Then we made our way over to Cashon’s Eat Place, a local neighborhood spot not far from my house. I only had the chance to try the lettuce wrapped pulled pork, but the flavors were clean and light. The spicy pork paired well with the crisp greens.
Then on to Blue Duck Tavern. The pictures I was able to take were of the judge’s plates so they were a bit more posh than what we were served. The pork filled steamed dumpling was interesting and tasty, but the bourbon cider shooters somehow infused with pork stole the show from the rest of Blue Duck’s plates. No idea what the paper thin slice was like.
I wasn’t really sure about this next dish from BD when my friend handed it to me. A pork terrine(?) with pickled ramps over a crostini turned out to be better than my first impression. A bit fatty, I liked that it was a refined, well composed dish.
But my favorite of the bunch was Jamie Leeds over at Commonwealth’s table. Her pulled pork sandwich over buttery bun and homemade spicy mustard was just out of this world, and I’m really not exaggerating. This plate was deceptively simple. Comforting and innovative, a perfect match for the chef with ‘Gastropub’ in the name. There was actually a moment where I got distracted and put the plate down, only to hastily realize how stupid it would be to not finish this plate and forced the remainder into my mouth. I voted for this dish because it was my favorite of the day, but was disappointed in the lack of variety from the Commonwealth team.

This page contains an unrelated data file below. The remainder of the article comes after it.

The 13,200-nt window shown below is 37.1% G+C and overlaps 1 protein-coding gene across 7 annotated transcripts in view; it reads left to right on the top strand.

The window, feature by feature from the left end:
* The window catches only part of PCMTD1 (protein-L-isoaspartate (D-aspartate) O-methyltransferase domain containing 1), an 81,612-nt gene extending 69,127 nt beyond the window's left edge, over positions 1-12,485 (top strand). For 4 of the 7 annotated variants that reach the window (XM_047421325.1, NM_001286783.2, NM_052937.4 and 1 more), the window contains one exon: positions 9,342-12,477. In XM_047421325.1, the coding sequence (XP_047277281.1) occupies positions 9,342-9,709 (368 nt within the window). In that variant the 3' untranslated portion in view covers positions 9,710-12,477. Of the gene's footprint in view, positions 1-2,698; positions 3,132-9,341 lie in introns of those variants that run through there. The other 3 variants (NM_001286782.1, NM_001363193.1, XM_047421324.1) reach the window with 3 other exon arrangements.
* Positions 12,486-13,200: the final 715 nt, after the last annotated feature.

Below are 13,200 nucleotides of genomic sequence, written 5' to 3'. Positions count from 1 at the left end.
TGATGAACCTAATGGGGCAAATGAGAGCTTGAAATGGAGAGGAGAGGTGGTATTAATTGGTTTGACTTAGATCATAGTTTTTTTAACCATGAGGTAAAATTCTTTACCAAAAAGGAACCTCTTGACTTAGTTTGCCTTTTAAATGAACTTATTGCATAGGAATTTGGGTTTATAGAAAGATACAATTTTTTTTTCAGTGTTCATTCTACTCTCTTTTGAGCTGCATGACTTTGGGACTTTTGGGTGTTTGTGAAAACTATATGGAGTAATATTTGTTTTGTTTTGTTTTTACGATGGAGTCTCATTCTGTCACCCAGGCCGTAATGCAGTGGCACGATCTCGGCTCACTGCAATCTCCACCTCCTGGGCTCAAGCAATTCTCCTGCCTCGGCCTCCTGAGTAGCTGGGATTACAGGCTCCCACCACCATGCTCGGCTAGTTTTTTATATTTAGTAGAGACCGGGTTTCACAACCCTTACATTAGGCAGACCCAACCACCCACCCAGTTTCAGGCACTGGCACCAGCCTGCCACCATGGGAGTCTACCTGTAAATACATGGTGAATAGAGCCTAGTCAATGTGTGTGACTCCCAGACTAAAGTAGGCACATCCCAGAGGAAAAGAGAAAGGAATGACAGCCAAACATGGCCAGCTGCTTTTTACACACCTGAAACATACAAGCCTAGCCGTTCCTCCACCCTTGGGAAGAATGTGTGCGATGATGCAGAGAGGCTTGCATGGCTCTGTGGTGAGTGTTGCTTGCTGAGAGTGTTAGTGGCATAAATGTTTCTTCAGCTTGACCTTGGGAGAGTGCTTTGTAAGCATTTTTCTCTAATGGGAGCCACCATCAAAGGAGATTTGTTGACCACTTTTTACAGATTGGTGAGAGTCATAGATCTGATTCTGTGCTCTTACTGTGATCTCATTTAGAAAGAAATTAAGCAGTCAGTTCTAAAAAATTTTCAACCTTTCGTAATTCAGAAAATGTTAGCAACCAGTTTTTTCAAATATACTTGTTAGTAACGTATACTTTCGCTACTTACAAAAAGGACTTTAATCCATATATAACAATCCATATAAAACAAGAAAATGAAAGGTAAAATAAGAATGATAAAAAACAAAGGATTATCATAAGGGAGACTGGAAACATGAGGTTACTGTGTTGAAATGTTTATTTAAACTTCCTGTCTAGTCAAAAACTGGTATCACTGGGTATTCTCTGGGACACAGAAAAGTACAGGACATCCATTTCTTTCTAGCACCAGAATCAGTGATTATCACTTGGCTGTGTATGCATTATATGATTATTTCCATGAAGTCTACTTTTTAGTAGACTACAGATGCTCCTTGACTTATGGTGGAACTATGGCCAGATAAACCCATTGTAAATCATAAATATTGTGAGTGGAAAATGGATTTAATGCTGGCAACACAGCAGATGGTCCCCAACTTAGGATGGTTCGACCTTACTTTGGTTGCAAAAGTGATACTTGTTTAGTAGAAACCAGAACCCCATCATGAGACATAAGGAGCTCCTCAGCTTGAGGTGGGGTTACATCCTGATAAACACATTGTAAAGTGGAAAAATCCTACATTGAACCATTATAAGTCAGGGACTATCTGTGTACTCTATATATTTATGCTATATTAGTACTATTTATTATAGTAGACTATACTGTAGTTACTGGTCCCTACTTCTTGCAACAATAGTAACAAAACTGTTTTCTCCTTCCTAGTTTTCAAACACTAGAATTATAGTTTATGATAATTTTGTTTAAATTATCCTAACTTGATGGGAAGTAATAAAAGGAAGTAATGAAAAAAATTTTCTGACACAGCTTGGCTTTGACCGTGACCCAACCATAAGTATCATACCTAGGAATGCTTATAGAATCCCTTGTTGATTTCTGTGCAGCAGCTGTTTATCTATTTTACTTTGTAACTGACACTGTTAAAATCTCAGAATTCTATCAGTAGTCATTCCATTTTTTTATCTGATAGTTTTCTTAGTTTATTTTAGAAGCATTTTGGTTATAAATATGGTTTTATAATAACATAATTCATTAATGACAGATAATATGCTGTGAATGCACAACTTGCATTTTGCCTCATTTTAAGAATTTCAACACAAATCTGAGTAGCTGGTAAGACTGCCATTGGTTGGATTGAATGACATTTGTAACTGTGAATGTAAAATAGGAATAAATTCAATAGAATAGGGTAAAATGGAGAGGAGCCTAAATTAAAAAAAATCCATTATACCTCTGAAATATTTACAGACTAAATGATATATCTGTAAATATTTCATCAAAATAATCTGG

And then the Winner, R.J. Cooper and his gang from Vidalia. They were also one of my favorites that I almost voted for. Amazingly they plated TONS of different pieces of pork and still had plenty of food to serve long after everyone else had wrapped up, and I don’t think they’re line was less than 10 deep the whole time! A very, very worthy victory.
My first pass was a great variety of sausage, fried pig’s trotters (feet) and a little bready thingy all with a pink apple puree. Oh and a bowl of pork and been stew that was lick-your-bowl-clean good.
Second pass, was the type of plate you’d be pissed if you paid $20 for, but given that it was free and another variation of pig, I had no complaints. The little cube of pate was the best I had tried all day, melting on my tongue instantly. Then a dehydrated apple slice and pickled radish were each paired well with a respective sauce.
There was actually a 3rd pass, but my friends ate theirs so fast I missed the photo.
Overall, the event went fantastically. My only regret is getting so overwhelmed with the shear volume of choices and variety I missed a few things that I’m sure I would have loved. Despite having a few friends with me to help take notes and stand in lines (and I love you guys for the help DR and AS), there was just too much going on. But that’s in no way a complaint. The California wine thing (especially the tool from Pax Vineyards) pissed me off considerably more, and it the only real criticism I have of the event. Cochon 555 is every pork lover’s dream come true, and I’m pretty sure the rest of my summer food adventures will just have to live in this day’s shadow.